Inspired by Nature, modern nanotechnology has enabled the bottom-up construction of molecular machines and nanorobots using two different nanoworld Lego-bricks, DNA or peptides. Combining the power of these two nanoworld codes into a single nanostructure may kindle the onset of a next-generation nanotechnology for various chemical and biological applications.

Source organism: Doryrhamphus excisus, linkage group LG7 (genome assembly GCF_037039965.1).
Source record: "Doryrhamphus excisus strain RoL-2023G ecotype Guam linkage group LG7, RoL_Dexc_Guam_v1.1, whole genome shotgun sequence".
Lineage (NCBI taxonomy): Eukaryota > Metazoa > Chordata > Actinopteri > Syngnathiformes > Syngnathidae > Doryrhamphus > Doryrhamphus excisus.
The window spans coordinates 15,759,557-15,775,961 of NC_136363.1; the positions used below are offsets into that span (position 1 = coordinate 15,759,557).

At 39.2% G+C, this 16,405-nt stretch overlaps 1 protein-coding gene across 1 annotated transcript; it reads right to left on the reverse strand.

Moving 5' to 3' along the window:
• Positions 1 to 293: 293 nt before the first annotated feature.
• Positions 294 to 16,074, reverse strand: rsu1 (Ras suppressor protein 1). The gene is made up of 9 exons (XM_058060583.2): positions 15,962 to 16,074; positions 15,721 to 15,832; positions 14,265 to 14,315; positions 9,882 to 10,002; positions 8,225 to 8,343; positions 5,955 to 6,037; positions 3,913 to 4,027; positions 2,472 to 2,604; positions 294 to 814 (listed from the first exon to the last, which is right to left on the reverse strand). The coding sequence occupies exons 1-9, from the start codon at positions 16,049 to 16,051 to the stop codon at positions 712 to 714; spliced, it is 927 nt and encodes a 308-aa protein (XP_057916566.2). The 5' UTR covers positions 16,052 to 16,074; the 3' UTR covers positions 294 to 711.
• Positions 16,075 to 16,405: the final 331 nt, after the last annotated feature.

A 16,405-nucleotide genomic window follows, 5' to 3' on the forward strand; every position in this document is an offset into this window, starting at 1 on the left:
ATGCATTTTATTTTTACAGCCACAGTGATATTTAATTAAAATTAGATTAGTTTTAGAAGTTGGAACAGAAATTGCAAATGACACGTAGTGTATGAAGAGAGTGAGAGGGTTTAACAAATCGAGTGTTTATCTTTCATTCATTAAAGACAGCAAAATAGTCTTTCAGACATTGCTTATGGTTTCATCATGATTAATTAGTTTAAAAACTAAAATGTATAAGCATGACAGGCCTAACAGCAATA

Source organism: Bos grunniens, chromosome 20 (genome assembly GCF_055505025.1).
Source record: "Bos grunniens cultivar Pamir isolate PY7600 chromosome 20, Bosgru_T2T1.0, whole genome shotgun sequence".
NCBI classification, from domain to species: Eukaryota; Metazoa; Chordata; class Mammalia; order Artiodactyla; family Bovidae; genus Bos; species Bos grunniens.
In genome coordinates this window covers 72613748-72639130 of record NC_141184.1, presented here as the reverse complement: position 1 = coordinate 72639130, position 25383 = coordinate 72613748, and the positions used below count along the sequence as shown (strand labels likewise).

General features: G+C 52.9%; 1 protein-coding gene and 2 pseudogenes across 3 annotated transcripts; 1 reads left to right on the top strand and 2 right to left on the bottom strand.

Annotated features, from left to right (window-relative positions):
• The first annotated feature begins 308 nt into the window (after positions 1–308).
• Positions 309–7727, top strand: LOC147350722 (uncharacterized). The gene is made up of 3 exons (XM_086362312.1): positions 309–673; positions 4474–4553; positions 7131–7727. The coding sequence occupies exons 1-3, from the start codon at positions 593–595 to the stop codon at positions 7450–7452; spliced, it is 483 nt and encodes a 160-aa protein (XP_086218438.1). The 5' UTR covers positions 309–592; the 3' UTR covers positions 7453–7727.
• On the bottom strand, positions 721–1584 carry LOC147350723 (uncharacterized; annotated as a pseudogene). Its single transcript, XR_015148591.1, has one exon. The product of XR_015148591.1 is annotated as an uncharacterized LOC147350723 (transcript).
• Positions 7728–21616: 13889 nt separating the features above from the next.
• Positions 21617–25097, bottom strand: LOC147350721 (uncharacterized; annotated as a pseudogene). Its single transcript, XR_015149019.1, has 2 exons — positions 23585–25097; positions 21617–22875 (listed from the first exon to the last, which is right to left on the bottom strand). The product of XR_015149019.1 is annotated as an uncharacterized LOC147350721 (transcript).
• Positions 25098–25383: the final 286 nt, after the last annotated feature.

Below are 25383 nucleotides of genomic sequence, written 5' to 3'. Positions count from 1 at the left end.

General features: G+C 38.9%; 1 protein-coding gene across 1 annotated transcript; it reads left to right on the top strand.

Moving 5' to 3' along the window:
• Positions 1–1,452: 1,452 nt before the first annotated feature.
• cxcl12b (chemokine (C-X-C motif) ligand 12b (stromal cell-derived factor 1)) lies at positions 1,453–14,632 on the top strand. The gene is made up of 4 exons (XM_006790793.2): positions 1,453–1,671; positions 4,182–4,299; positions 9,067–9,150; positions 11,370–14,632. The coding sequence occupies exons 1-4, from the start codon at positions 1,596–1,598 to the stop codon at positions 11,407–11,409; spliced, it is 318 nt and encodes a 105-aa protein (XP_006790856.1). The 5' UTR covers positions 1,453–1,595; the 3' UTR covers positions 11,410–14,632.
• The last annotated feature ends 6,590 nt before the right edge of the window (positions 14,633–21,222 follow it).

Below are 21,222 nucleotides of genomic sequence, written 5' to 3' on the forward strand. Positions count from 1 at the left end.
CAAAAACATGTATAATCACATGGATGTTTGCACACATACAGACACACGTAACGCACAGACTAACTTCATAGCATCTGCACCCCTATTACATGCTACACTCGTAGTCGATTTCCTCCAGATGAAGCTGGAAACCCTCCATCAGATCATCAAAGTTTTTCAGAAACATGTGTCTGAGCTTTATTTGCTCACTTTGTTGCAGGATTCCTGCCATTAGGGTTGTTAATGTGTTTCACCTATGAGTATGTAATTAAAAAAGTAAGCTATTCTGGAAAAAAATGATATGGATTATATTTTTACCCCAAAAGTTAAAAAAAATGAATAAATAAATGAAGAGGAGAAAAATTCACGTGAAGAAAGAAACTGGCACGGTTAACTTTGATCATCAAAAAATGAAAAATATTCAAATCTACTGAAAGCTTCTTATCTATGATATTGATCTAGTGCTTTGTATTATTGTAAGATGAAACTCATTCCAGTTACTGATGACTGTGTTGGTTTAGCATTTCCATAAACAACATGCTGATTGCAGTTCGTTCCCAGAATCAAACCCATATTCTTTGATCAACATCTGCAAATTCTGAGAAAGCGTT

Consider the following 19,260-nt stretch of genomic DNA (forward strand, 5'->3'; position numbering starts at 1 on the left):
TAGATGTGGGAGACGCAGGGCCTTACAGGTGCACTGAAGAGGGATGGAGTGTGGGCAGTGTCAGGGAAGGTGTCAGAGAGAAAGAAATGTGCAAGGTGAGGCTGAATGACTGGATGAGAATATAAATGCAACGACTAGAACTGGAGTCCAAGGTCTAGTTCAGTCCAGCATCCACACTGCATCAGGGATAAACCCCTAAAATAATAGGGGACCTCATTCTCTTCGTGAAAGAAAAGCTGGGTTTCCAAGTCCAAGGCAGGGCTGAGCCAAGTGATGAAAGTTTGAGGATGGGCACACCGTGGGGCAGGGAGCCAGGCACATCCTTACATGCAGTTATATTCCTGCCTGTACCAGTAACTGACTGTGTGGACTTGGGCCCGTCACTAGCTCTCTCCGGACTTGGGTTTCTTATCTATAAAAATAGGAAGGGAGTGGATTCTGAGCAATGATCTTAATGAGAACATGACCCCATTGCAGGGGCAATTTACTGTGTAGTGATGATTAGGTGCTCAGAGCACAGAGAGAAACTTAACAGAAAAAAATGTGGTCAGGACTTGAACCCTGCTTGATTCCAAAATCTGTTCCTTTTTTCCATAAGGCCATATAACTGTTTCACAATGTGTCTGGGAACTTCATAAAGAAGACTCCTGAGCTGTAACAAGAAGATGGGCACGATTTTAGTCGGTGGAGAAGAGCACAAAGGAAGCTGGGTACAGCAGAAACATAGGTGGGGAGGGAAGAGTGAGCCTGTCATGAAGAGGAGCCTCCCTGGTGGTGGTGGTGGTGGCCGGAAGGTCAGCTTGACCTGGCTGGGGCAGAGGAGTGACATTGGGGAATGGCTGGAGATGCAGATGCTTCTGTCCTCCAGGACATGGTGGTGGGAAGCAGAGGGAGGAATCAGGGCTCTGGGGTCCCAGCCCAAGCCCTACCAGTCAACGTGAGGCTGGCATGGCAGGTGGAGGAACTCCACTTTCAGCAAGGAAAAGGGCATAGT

So far, bottom-up construction of peptide-DNA hybrid nanostructures is only slowly emerging. My research group is dedicated to taming DNA and peptide to develop more powerful molecule tools to unveil the molecular mechanisms of long-lasting scientific questions in fundamental research, and to develop innovative molecular machines for diagnostic and therapeutic applications. For example, recently, I initiated an interdisciplinary collaboration with a USA research group to combine the power of bioorganic chemistry and biophysics. The research objective was to explore the interdomain communication between two macromolecular domains composed of DNA and peptides at the single-molecule level. A weak intermolecular interaction was firstly detected between these two macromolecular domains. The results may explain the origin of homochiral coiled-coil domains in natural proteins. The learned knowledge is now advanced in my research group to explore the pathogenesis of Alzheimer’s disease in pursuit of the first effective therapeutic agents. In parallel, a series of novel molecular machines are being designed in my research group to synergize peptides and DNA for developing fast and sensitive detection methods for low-abundance targets in chemical and biological samples.